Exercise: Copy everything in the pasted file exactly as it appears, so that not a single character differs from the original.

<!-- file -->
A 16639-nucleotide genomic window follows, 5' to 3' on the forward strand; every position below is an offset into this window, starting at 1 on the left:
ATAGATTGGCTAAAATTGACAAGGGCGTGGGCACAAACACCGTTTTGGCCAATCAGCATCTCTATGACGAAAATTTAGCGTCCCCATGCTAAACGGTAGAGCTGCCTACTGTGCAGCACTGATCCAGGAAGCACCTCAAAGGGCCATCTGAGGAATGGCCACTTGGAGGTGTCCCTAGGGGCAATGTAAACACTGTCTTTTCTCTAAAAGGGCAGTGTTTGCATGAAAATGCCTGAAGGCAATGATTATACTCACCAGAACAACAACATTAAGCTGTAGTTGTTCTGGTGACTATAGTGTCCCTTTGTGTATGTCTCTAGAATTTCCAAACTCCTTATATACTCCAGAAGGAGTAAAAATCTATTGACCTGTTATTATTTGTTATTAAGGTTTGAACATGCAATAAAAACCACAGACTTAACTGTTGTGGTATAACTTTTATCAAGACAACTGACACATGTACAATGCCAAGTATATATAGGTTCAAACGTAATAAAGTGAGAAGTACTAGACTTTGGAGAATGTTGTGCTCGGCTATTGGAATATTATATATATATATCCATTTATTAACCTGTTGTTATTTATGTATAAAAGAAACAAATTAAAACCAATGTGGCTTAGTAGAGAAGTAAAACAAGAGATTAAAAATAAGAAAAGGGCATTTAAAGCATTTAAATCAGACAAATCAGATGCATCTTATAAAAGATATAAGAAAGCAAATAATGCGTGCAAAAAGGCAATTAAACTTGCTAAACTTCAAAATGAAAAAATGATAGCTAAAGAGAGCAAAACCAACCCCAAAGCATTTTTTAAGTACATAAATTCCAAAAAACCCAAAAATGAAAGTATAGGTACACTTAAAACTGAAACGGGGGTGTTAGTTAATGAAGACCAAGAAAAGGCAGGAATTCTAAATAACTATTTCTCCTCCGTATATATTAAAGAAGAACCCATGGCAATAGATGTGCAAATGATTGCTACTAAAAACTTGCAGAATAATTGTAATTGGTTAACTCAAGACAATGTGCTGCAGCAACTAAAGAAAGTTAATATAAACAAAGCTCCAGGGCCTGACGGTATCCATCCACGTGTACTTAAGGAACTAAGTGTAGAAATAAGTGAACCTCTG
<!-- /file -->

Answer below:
A 16639-nucleotide genomic window follows, 5' to 3' on the forward strand; every position below is an offset into this window, starting at 1 on the left:
ATAGATTGGCTAAAATTGACAAGGGCGTGGGCACAAACACCGTTTTGGCCAATCAGCATCTCTATGACGAAAATTTAGCGTCCCCATGCTAAACGGTAGAGCTGCCTACTGTGCAGCACTGATCCAGGAAGCACCTCAAAGGGCCATCTGAGGAATGGCCACTTGGAGGTGTCCCTAGGGGCAATGTAAACACTGTCTTTTCTCTAAAAGGGCAGTGTTTGCATGAAAATGCCTGAAGGCAATGATTATACTCACCAGAACAACAACATTAAGCTGTAGTTGTTCTGGTGACTATAGTGTCCCTTTGTGTATGTCTCTAGAATTTCCAAACTCCTTATATACTCCAGAAGGAGTAAAAATCTATTGACCTGTTATTATTTGTTATTAAGGTTTGAACATGCAATAAAAACCACAGACTTAACTGTTGTGGTATAACTTTTATCAAGACAACTGACACATGTACAATGCCAAGTATATATAGGTTCAAACGTAATAAAGTGAGAAGTACTAGACTTTGGAGAATGTTGTGCTCGGCTATTGGAATATTATATATATATATCCATTTATTAACCTGTTGTTATTTATGTATAAAAGAAACAAATTAAAACCAATGTGGCTTAGTAGAGAAGTAAAACAAGAGATTAAAAATAAGAAAAGGGCATTTAAAGCATTTAAATCAGACAAATCAGATGCATCTTATAAAAGATATAAGAAAGCAAATAATGCGTGCAAAAAGGCAATTAAACTTGCTAAACTTCAAAATGAAAAAATGATAGCTAAAGAGAGCAAAACCAACCCCAAAGCATTTTTTAAGTACATAAATTCCAAAAAACCCAAAAATGAAAGTATAGGTACACTTAAAACTGAAACGGGGGTGTTAGTTAATGAAGACCAAGAAAAGGCAGGAATTCTAAATAACTATTTCTCCTCCGTATATATTAAAGAAGAACCCATGGCAATAGATGTGCAAATGATTGCTACTAAAAACTTGCAGAATAATTGTAATTGGTTAACTCAAGACAATGTGCTGCAGCAACTAAAGAAAGTTAATATAAACAAAGCTCCAGGGCCTGACGGTATCCATCCACGTGTACTTAAGGAACTAAGTGTAGAAATAAGTGAACCTCTG